In Europe today, Eutelsat is focused on consolidating its position in broadcasting to cable and satellite homes. It has achieved an 80 percent penetration rate among the 132 million cable/satellite households throughout Europe, the Middle East and North Africa. According to data gathered last year by Eutelsat in 38 countries surveyed, 104.2 million homes receive channels via Eutelsat’s Hot Bird satellites and via Eurobird 1.

"In Europe, pay TV via satellite experienced a 15 percent increase over the past year. This has been driven primarily by DTH which now represents 78 percent of this growth in pay-TV reception in comparison to 22 percent for cable," says Volker Steiner, Eutelsat’s commercial director in Paris.

The Eutelsat fleet now delivers 1,250 video channels from six orbital positions, including the five co-positioned satellites collectively known as Hot Bird, along with Eurobird 1, Atlantic Bird 3, W2, W3 and W4. In addition to delivering programs directly to homes, Eutelsat’s satellites feed Europe’s entire cable infrastructure, almost without exception.

"This demonstrates that we partner with multiple distribution methods in order to reach the widest audience. We are seeking similar synergies with DSL technology, which is currently being trialed," says Steiner. "We also believe in a convergence between broadband Internet and TV, notably through the extension of storage capacity at the home, either through personal video recorder or PC."

Steiner describes Eutelsat as managing the negative implications of downward pressure on its pricing due to the oversupply in capacity in certain markets by offering customized solutions. Eutelsat says it maintains its competitive advantages via a multi-satellite neighborhood that can offer bundled services, specific seamless routes with steerable spotbeams and onboard multiplexing services.

"We often act as a catalyst for our customers, innovating projects and providing end-to-end solutions where space segment is just one element of the offer," says Steiner, adding that Eutelsat plays a strong support role in numerous technology initiatives ranging from broadband IP and digital cinema to VOD with IP streaming push services.

Eutelsat has developed its Skyplex technology that allows broadcasters to uplink their services directly, thereby bypassing the need for a terrestrial contribution link in order to reach on-ground multiplexes. Its new OpenSky platform allows Internet users with a modem-based connection to surf the Internet and download content at very high speed.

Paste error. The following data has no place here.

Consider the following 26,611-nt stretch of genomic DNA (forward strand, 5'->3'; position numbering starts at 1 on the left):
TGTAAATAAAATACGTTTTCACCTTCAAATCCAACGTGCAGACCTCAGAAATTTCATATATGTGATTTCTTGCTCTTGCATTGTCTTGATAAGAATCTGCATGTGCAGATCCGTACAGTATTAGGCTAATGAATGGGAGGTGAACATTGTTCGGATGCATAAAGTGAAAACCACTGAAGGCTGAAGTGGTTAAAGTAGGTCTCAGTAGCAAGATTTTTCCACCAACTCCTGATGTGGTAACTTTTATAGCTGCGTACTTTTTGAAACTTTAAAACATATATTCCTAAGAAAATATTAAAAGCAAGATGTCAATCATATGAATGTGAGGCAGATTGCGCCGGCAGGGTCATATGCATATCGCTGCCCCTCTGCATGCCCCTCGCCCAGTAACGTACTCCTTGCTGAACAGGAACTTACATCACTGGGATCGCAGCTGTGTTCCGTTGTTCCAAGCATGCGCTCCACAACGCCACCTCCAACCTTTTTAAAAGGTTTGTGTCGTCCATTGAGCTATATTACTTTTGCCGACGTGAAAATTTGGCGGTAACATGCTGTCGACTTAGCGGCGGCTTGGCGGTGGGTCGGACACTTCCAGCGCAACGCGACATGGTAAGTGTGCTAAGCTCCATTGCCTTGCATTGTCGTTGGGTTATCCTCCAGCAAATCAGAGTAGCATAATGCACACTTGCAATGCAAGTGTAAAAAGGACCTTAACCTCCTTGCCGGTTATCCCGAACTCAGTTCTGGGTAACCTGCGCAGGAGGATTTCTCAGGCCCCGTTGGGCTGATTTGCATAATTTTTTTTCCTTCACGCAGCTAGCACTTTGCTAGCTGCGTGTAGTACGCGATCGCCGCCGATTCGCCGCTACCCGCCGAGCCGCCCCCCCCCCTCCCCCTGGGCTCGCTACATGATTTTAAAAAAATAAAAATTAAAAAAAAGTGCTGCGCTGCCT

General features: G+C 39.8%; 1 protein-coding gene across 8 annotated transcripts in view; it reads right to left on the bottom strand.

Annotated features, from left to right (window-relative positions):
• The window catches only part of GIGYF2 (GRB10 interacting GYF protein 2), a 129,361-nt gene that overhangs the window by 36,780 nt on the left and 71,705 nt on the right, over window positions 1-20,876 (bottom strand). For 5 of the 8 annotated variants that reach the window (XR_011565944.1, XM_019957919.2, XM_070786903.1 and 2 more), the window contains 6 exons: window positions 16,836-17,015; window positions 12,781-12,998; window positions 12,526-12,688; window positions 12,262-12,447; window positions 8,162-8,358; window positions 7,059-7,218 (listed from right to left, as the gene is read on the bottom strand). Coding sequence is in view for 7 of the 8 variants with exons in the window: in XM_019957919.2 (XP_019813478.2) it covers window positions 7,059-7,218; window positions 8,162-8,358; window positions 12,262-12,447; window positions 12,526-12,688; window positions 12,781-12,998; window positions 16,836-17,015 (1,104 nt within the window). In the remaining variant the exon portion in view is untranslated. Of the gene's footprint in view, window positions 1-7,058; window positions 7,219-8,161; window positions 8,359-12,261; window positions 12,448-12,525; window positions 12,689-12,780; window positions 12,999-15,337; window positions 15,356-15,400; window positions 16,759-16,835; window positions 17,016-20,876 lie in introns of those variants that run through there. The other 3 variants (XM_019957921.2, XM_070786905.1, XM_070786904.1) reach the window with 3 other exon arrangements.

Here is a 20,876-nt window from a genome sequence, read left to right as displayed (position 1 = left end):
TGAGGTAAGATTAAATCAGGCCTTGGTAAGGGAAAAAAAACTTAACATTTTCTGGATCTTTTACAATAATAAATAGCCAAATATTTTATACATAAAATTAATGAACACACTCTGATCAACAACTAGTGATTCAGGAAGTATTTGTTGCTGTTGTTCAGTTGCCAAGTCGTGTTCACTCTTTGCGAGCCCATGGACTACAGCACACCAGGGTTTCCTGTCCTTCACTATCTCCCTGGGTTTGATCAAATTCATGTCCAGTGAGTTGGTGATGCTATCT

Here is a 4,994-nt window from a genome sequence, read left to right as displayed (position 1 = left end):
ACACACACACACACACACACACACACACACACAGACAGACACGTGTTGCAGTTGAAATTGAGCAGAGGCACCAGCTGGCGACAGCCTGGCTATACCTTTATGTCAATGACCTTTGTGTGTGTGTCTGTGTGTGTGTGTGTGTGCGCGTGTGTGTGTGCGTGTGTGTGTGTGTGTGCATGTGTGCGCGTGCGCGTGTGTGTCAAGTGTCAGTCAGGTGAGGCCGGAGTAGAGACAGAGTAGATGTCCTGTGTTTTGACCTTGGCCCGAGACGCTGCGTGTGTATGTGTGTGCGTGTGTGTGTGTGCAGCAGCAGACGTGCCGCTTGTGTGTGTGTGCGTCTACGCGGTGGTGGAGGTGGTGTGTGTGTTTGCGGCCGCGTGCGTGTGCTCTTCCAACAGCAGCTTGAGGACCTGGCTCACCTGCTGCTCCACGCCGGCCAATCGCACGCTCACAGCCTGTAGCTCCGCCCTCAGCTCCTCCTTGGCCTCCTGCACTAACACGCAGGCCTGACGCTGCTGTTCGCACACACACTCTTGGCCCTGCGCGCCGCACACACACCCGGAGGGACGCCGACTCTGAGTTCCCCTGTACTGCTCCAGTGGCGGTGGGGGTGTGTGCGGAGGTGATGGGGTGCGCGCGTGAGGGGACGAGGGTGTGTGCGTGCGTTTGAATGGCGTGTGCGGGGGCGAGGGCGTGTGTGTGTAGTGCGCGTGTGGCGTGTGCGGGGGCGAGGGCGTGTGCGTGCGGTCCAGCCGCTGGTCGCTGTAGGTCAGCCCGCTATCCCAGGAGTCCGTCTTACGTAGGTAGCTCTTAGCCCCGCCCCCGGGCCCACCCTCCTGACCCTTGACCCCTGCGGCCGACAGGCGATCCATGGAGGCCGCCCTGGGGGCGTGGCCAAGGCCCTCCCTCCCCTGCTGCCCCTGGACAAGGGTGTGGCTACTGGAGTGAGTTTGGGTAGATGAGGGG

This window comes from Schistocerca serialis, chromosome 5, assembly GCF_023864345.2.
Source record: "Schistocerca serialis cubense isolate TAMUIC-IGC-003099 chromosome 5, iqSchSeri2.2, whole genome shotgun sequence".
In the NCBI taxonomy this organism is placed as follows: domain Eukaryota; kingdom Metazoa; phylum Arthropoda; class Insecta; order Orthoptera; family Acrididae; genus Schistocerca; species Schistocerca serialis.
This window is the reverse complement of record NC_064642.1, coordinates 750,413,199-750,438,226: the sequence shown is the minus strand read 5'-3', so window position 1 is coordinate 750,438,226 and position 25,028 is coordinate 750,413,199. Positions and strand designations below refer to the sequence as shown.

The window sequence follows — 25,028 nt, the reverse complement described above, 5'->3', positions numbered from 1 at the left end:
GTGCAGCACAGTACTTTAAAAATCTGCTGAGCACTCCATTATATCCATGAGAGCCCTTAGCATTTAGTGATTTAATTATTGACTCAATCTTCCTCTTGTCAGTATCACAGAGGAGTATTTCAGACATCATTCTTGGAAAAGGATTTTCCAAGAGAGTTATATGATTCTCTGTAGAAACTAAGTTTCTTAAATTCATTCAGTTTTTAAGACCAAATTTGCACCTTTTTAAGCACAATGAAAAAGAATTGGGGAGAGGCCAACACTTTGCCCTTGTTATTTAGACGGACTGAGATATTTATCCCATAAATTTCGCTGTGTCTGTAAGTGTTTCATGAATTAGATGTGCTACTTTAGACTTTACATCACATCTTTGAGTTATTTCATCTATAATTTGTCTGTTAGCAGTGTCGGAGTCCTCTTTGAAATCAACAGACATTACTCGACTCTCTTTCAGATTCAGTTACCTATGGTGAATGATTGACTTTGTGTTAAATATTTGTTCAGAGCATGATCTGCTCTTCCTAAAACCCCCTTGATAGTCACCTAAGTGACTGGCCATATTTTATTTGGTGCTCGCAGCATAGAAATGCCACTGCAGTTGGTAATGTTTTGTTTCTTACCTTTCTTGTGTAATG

"Once the OpenSky client software has been installed on the subscriber’s PC, access to the program guide and reception of the streamed content for downloading are possible without any need for a live Internet connection," says Steiner.

Covering All The Bases

With 20 percent of its total revenue derived from video, Intelsat is focusing on comprehensive occasional use services, among other things, and is adding end-to-end bookings as part of its video offerings via its GlobalConnex hybrid infrastructure. Intelsat’s Occasional Video Solutions (OVS) is an important part of this transformation of Intelsat into a full service provider.

"In the past, we only offered space segment and we did not handle end-to-end bookings. In doing so, customers relied heavily on third party resellers to book Intelsat capacity as well as the end-to-end components," says Harry Mahon, vice president of sales for Worldwide Video Services at Intelsat. "With our new capabilities of teleports and fiber infrastructure combined with the Video Operations Center, we can manage end-to-end bookings with our own facilities as well as third party facilities."

OVS involves 10-minute minimum commitments with no ceiling in terms of restrictions on maximum duration on standard configurations of 8.4 Mbs and 15 Mbs using 3/4 Forward Error Correction. All of the requisite conversion, encoding, decoding, conditional access and switching processes are bundled into the OVS offering as well.

The Asian region is experiencing an increased demand for broadcasting services, and Intelsat is looking at a range of new TV distribution opportunities. With Japan emerging as a second major HDTV market, for example, Intelsat is paying special attention to its relationship with NHK, among others.

"We are working with NHK. They are using Intelsat 902 for contribution services from Europe back to Japan. We see their use of our capacity growing," says Mahon.